ARGYLE, N.Y. (AP) — Residents of a rural upstate New York town have found the source of a powerful stench plaguing them this fall: hundreds of pounds of rotting moose meat dumped along a road.
The Post-Star of Glens Falls reports someone had discarded parts of a moose carcass over an embankment in the town of Argyle, near the Vermont border, 40 miles northeast of Albany.
Residents found a moose's head, hoofs, pelt and other parts strewn around the area.
State Department of Environmental Conservation officers investigated and determined the remains were dumped by an Argyle man who had legally shot a 665-pound bull moose in northern Vermont earlier this fall during the state's moose hunting season.
The department ticketed him for unlawful disposal of solid waste.
BYRAM, Miss. (AP) — A 5-year-old Mississippi boy called 911 to report that the Grinch was trying to steal Christmas.
The Clarion Ledger reports that it happened Saturday in the Jackson suburb of Byram. An officer went to TyLon Pittman's home to assure him that the green creature wouldn't take anyone's gifts.
TyLon had been watching videos online when he became alarmed about the Grinch. He told his mom, Teresa Pittman, that he dialed 911, but she says she didn't quite believe him until an officer knocked on the door.
The officer, Lauren Develle, says she grew up loving the character created by children's author Dr. Seuss.
TyLon says has a plan in case the Grinch does appear: he says he will wrestle him and hold him until the police show up.
WATERTOWN, Mass. (AP) — A Massachusetts grocery store employee has surprised shoppers with his operatic renditions of popular Christmas music.
Tony Russo, owner of Russo's Market in Watertown, tells The Boston Globe he had no idea Guilherme Assuncao could sing when the 23-year-old volunteered to sound check equipment Friday night for an upcoming weekend performance.
His voice shocked his co-workers, and Assuncao was invited back to the stage to perform for shoppers. One woman who visited the store Saturday says everyone stopped what they were doing when they heard Assuncao sing.
One video of him performing "O Holy Night" has since garnered more than 56,000 views on Facebook.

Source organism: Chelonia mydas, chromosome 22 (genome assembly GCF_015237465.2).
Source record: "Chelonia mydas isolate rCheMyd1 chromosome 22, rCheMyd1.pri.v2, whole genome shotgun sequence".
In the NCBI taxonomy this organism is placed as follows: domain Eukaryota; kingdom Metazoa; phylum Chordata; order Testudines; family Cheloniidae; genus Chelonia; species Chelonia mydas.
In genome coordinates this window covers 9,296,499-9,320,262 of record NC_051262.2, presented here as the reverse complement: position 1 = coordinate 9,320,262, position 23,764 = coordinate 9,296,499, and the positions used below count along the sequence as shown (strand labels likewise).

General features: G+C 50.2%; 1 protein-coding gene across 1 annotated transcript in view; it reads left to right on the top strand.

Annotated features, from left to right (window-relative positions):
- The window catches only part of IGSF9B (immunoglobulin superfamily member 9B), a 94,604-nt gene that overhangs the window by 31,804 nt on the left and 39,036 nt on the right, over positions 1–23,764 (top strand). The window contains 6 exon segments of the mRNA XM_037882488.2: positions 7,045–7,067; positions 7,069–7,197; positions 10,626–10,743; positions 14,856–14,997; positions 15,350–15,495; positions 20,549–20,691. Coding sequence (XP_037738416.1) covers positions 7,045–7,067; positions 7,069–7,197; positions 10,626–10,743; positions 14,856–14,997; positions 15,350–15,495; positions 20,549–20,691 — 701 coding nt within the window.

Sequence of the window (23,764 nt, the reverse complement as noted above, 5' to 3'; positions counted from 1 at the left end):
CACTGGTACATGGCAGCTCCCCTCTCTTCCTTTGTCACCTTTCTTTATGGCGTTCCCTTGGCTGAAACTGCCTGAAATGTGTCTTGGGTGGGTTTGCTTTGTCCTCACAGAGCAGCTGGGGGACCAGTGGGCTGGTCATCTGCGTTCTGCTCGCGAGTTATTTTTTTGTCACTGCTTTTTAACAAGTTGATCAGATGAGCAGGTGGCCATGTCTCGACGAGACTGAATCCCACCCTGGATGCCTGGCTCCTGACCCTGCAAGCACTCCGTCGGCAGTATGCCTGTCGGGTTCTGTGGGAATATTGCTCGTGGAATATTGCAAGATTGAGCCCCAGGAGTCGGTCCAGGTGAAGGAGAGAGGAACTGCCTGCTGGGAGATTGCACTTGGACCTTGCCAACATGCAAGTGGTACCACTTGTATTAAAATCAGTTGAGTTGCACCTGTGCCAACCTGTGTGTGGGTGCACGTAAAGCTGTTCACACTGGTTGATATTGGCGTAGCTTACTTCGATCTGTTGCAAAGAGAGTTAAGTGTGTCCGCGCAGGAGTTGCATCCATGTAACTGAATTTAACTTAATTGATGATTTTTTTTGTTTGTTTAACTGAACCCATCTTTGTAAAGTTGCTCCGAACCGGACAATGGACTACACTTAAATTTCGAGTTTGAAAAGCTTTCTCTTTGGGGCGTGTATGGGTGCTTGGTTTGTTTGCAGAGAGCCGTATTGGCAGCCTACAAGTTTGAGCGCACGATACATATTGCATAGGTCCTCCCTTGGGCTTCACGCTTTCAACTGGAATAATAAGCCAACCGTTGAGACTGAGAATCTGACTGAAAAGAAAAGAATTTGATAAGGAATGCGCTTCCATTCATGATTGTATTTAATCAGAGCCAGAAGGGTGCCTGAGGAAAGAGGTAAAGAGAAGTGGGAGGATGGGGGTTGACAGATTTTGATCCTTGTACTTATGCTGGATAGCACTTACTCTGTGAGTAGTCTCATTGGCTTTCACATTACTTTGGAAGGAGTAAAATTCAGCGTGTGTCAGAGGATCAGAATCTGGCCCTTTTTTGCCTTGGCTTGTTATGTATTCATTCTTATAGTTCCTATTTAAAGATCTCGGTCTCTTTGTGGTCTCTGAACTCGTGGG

Assuncao moved from Brazil to the U.S. in 2015 to attend school. While he hasn't performed in years, Assuncao says "music is my life."
ROME (AP) — Rome's official Christmas tree is shedding needles so quickly it has become a jolly joke for city residents.
The 21-meter- (70-foot-) high tree, which was lit up on Dec. 8, started dropping needles at a fast clip as soon as it was hoisted into the middle of bustling Rome's main square, Piazza Venezia.
Romans have dubbed the tree "The Mangy One." They're also needling Rome's mayor about the forlorn-looking specimen, which cost 48,000 euros ($57,000) to transport from South Tyrol, an Italian Alpine region.
The city said Tuesday it is investigating why the tree is ailing.
Despite the tree's 600 silver-colored decorative balls, the half-bare branches lend the square a forlorn rather than festive look.
Critics note that across town, the Vatican's Christmas tree, from Poland, appears healthy.
DALLAS (AP) — A former NBA player has taken to Twitter to complain that a toilet was among the items stolen from his Dallas home during a burglary.
Thirty-three-year-old Charlie Villanueva, a former first-round pick who most recently played with the Dallas Mavericks, posted a photo of the space in his bathroom where his toilet once stood.
In a series of sometimes potty-mouthed tweets , Villanueva says his home appliances also were taken during the burglary Tuesday.
The former Detroit Piston described the episode as "mind blowing," saying he's "in shock."
Villanueva criticized police for a slow response to his burglary report, saying he called four times about the purloined toilet.